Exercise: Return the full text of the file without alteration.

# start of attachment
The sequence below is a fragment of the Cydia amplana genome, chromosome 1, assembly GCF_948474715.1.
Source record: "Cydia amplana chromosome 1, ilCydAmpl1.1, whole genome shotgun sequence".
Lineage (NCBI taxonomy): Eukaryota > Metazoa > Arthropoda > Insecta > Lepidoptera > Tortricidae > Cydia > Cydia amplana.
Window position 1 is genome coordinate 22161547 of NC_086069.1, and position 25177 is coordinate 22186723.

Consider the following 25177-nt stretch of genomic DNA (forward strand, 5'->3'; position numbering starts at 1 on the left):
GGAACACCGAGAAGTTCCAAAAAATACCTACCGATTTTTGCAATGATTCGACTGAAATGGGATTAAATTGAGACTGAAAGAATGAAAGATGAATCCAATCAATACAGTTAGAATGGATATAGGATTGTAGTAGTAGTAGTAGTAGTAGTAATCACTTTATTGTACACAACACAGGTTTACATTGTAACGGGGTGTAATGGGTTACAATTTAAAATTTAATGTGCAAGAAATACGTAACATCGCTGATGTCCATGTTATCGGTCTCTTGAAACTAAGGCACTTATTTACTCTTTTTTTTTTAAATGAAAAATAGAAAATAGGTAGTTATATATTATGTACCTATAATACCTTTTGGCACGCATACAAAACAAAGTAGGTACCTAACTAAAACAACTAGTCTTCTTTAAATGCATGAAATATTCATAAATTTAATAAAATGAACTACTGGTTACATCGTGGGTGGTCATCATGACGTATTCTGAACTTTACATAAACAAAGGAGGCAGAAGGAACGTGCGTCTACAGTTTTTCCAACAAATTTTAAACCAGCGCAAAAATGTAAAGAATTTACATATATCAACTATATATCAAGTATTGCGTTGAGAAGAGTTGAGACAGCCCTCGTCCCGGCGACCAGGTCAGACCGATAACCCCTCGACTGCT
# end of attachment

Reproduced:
The sequence below is a fragment of the Cydia amplana genome, chromosome 1, assembly GCF_948474715.1.
Source record: "Cydia amplana chromosome 1, ilCydAmpl1.1, whole genome shotgun sequence".
Lineage (NCBI taxonomy): Eukaryota > Metazoa > Arthropoda > Insecta > Lepidoptera > Tortricidae > Cydia > Cydia amplana.
Window position 1 is genome coordinate 22161547 of NC_086069.1, and position 25177 is coordinate 22186723.

Consider the following 25177-nt stretch of genomic DNA (forward strand, 5'->3'; position numbering starts at 1 on the left):
GGAACACCGAGAAGTTCCAAAAAATACCTACCGATTTTTGCAATGATTCGACTGAAATGGGATTAAATTGAGACTGAAAGAATGAAAGATGAATCCAATCAATACAGTTAGAATGGATATAGGATTGTAGTAGTAGTAGTAGTAGTAGTAATCACTTTATTGTACACAACACAGGTTTACATTGTAACGGGGTGTAATGGGTTACAATTTAAAATTTAATGTGCAAGAAATACGTAACATCGCTGATGTCCATGTTATCGGTCTCTTGAAACTAAGGCACTTATTTACTCTTTTTTTTTTAAATGAAAAATAGAAAATAGGTAGTTATATATTATGTACCTATAATACCTTTTGGCACGCATACAAAACAAAGTAGGTACCTAACTAAAACAACTAGTCTTCTTTAAATGCATGAAATATTCATAAATTTAATAAAATGAACTACTGGTTACATCGTGGGTGGTCATCATGACGTATTCTGAACTTTACATAAACAAAGGAGGCAGAAGGAACGTGCGTCTACAGTTTTTCCAACAAATTTTAAACCAGCGCAAAAATGTAAAGAATTTACATATATCAACTATATATCAAGTATTGCGTTGAGAAGAGTTGAGACAGCCCTCGTCCCGGCGACCAGGTCAGACCGATAACCCCTCGACTGCT